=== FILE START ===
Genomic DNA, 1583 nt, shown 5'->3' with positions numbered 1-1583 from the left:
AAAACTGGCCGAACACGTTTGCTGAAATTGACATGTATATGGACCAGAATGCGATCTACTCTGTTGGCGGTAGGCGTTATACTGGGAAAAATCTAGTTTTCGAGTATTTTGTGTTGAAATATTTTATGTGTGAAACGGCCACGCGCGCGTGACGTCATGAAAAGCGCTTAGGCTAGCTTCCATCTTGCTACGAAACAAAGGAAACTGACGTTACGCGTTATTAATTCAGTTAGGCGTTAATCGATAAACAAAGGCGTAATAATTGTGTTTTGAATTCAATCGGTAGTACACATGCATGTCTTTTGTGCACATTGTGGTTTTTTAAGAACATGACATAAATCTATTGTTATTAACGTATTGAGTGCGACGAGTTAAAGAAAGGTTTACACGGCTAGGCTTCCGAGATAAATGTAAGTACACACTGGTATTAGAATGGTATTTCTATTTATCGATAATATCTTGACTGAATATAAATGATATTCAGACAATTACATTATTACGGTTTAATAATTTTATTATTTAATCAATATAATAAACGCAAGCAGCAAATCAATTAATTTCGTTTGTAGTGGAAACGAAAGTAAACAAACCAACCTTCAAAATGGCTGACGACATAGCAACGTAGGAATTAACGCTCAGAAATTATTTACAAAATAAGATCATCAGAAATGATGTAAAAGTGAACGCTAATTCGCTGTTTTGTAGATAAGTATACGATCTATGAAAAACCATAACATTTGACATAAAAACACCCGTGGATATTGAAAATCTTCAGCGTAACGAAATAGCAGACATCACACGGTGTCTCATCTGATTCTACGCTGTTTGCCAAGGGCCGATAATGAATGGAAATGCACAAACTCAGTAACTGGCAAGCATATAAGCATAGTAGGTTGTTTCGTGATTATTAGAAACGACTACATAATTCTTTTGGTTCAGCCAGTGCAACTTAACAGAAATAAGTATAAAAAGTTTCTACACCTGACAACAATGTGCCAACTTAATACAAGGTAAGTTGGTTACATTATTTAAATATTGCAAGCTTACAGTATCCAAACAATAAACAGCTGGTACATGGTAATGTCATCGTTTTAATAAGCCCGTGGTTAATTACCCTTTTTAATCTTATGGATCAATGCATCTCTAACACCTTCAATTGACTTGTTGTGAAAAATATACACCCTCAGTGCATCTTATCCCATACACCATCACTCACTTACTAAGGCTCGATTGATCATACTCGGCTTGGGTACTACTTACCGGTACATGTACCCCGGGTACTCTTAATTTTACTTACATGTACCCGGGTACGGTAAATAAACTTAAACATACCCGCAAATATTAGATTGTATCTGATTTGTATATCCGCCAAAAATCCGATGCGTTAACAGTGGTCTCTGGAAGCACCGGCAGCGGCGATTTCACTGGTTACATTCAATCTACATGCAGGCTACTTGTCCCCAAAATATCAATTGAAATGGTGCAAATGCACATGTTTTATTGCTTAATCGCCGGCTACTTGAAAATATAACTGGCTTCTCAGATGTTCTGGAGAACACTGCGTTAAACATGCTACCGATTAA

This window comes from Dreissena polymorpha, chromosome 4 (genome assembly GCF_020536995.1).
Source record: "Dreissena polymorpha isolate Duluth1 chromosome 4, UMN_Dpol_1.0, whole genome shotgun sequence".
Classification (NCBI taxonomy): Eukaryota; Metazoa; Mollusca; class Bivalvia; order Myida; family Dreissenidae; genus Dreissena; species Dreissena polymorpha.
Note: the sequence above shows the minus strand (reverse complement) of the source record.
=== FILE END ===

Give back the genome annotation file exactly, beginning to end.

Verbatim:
Genomic DNA, 1583 nt, shown 5'->3' with positions numbered 1-1583 from the left:
AAAACTGGCCGAACACGTTTGCTGAAATTGACATGTATATGGACCAGAATGCGATCTACTCTGTTGGCGGTAGGCGTTATACTGGGAAAAATCTAGTTTTCGAGTATTTTGTGTTGAAATATTTTATGTGTGAAACGGCCACGCGCGCGTGACGTCATGAAAAGCGCTTAGGCTAGCTTCCATCTTGCTACGAAACAAAGGAAACTGACGTTACGCGTTATTAATTCAGTTAGGCGTTAATCGATAAACAAAGGCGTAATAATTGTGTTTTGAATTCAATCGGTAGTACACATGCATGTCTTTTGTGCACATTGTGGTTTTTTAAGAACATGACATAAATCTATTGTTATTAACGTATTGAGTGCGACGAGTTAAAGAAAGGTTTACACGGCTAGGCTTCCGAGATAAATGTAAGTACACACTGGTATTAGAATGGTATTTCTATTTATCGATAATATCTTGACTGAATATAAATGATATTCAGACAATTACATTATTACGGTTTAATAATTTTATTATTTAATCAATATAATAAACGCAAGCAGCAAATCAATTAATTTCGTTTGTAGTGGAAACGAAAGTAAACAAACCAACCTTCAAAATGGCTGACGACATAGCAACGTAGGAATTAACGCTCAGAAATTATTTACAAAATAAGATCATCAGAAATGATGTAAAAGTGAACGCTAATTCGCTGTTTTGTAGATAAGTATACGATCTATGAAAAACCATAACATTTGACATAAAAACACCCGTGGATATTGAAAATCTTCAGCGTAACGAAATAGCAGACATCACACGGTGTCTCATCTGATTCTACGCTGTTTGCCAAGGGCCGATAATGAATGGAAATGCACAAACTCAGTAACTGGCAAGCATATAAGCATAGTAGGTTGTTTCGTGATTATTAGAAACGACTACATAATTCTTTTGGTTCAGCCAGTGCAACTTAACAGAAATAAGTATAAAAAGTTTCTACACCTGACAACAATGTGCCAACTTAATACAAGGTAAGTTGGTTACATTATTTAAATATTGCAAGCTTACAGTATCCAAACAATAAACAGCTGGTACATGGTAATGTCATCGTTTTAATAAGCCCGTGGTTAATTACCCTTTTTAATCTTATGGATCAATGCATCTCTAACACCTTCAATTGACTTGTTGTGAAAAATATACACCCTCAGTGCATCTTATCCCATACACCATCACTCACTTACTAAGGCTCGATTGATCATACTCGGCTTGGGTACTACTTACCGGTACATGTACCCCGGGTACTCTTAATTTTACTTACATGTACCCGGGTACGGTAAATAAACTTAAACATACCCGCAAATATTAGATTGTATCTGATTTGTATATCCGCCAAAAATCCGATGCGTTAACAGTGGTCTCTGGAAGCACCGGCAGCGGCGATTTCACTGGTTACATTCAATCTACATGCAGGCTACTTGTCCCCAAAATATCAATTGAAATGGTGCAAATGCACATGTTTTATTGCTTAATCGCCGGCTACTTGAAAATATAACTGGCTTCTCAGATGTTCTGGAGAACACTGCGTTAAACATGCTACCGATTAA

This window comes from Dreissena polymorpha, chromosome 4 (genome assembly GCF_020536995.1).
Source record: "Dreissena polymorpha isolate Duluth1 chromosome 4, UMN_Dpol_1.0, whole genome shotgun sequence".
Classification (NCBI taxonomy): Eukaryota; Metazoa; Mollusca; class Bivalvia; order Myida; family Dreissenidae; genus Dreissena; species Dreissena polymorpha.
Note: the sequence above shows the minus strand (reverse complement) of the source record.